On this subject I would also share that as a member of the public that attends many Advisory committee meetings around the state, it is also clear to me the dissatisfaction within the ACís of the joint boards accessibility to the ACís, as well that the responsibilities of the joint board, to the ACís and members of the public are in fact NOT being met. Many feel the boards are avoiding issues, and are resistant to the joint meeting process so that these issues may be ignored.
As a member of the public, I feel that the joint boards should meet at least once per cycle, and given that at least every two years both boards are meeting at the same time, in the same city two days at least should be set aside for public comment and review. In the least a short period of time should be allocated for AC action and member review.
The Issue of subsistence, regulation and allocation has come before both boards with great expense and difficulty over the last few cycles. Yet a resolution to the problem has yet to appear. I respectfully request that as a meeting must occur in the near future, the Boards agree to meet, Accept Proposals, Public comment, and take a good hard look at what is needed to repair a faltering and expensive system of management and allocation.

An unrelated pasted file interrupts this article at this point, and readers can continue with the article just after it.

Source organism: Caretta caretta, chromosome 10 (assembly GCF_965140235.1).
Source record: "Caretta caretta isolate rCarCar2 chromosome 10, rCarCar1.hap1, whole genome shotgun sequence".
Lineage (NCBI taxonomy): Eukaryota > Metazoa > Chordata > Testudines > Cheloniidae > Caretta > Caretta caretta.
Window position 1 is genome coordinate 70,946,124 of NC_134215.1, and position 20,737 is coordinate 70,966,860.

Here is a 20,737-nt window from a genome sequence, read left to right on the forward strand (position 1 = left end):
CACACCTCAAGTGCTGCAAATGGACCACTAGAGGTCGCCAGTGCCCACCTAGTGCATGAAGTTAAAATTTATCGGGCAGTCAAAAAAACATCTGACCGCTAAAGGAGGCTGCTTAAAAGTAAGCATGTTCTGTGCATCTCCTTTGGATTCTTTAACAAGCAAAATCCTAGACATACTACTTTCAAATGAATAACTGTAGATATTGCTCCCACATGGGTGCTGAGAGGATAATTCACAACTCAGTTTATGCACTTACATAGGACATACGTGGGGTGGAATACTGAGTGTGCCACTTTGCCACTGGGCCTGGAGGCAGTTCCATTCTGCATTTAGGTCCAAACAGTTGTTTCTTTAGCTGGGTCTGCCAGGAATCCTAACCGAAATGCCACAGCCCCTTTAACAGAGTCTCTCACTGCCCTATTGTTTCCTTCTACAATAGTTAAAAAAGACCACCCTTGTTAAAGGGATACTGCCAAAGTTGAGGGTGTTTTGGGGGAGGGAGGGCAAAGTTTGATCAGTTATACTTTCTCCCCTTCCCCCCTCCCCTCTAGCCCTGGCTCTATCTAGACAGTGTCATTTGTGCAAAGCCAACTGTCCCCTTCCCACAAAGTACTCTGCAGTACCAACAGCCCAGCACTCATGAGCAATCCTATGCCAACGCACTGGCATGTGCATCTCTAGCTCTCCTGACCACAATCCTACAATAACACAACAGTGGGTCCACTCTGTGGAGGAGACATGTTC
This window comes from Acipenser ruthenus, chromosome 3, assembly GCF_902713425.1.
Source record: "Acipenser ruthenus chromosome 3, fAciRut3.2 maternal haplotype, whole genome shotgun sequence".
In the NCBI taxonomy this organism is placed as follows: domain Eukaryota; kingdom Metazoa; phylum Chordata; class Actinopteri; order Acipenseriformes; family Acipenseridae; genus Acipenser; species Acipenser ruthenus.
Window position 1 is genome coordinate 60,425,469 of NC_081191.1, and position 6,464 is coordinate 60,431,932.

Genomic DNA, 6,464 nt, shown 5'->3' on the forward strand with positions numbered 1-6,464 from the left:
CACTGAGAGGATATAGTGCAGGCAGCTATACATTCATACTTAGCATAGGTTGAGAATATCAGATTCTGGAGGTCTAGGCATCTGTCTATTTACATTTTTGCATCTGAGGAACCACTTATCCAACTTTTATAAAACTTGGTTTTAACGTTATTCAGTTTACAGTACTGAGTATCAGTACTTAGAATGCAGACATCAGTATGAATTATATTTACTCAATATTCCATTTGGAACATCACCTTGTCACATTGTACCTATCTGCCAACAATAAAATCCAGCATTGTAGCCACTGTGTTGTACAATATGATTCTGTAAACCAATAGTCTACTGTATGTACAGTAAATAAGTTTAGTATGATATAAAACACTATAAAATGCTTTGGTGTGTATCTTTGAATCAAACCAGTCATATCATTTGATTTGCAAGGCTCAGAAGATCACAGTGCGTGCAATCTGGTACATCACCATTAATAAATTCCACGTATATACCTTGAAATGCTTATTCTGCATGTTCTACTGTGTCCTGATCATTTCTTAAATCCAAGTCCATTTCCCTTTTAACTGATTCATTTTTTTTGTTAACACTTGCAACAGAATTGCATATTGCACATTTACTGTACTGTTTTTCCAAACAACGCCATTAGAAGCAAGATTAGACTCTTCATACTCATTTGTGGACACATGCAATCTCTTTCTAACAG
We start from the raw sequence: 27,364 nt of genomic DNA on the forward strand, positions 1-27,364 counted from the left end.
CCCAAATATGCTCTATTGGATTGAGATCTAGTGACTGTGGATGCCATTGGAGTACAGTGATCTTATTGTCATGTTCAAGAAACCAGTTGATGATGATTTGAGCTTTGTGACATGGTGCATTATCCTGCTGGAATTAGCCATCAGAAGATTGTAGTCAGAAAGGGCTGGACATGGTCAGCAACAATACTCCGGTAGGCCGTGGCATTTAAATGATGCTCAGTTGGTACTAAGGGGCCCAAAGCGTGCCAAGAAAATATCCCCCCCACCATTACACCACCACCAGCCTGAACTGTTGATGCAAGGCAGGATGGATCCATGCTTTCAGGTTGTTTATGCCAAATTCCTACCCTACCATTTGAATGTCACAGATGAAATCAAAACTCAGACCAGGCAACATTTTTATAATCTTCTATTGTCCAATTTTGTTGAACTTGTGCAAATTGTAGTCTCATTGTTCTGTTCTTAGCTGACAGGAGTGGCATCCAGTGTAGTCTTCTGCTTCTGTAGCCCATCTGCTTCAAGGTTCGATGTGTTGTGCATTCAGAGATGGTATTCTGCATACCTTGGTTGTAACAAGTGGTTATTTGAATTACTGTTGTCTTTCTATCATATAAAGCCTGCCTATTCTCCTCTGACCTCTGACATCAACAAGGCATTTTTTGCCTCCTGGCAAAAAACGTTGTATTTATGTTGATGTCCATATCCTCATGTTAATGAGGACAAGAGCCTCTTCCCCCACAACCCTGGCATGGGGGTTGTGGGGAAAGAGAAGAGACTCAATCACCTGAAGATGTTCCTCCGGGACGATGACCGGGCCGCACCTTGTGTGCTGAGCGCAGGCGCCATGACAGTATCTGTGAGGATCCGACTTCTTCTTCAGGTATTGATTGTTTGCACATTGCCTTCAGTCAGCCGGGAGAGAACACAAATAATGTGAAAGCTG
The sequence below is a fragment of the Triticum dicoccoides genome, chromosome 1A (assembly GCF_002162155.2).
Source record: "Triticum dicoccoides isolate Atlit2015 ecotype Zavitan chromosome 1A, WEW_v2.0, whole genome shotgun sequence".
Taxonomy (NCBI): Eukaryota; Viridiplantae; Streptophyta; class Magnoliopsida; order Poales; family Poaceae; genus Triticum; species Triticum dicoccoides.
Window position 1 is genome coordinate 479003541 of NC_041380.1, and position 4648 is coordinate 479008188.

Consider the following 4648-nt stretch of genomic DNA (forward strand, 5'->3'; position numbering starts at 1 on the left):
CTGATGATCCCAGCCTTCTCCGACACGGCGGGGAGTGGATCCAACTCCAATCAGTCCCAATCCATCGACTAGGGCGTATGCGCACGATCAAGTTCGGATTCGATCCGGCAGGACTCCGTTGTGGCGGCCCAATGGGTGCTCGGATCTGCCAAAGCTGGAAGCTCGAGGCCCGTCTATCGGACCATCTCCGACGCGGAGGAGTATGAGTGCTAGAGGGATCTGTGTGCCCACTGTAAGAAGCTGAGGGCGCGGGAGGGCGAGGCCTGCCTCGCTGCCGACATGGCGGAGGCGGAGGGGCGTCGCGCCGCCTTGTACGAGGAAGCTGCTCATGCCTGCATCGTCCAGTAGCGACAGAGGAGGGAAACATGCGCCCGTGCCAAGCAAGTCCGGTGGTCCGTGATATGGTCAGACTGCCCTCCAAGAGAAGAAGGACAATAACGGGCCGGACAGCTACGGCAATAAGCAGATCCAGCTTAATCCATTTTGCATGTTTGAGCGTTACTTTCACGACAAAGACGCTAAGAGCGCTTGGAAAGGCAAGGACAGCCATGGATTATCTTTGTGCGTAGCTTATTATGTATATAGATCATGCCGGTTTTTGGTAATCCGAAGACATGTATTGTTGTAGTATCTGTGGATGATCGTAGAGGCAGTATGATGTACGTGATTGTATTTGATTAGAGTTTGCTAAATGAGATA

Alaskaís hunters and Fishers are commonly the most underrepresented group within this process, yet deal with all of the decisions forced upon them. I am but one person speaking for many when I ask, to be awarded an equal opportunity as a state resident to share our bounties provided to us.
I am personally willing, at my own expense to travel and work with any group to assist in developing an acceptable resolution to some of the unit 13 problems. I have several current ideas for Non-subsistence area that are located well within the boundaries of unit 13, and allow for much of the traditional subsistence and federal subsistence hunts to continue. As the areas I would propose, are not only the harder to access but also predominantly hunted by residents that reside in non-subsistence areas. I would be grateful would the boards meet me along the way.
Thank You for your consideration
C/C Governor Sean Parnell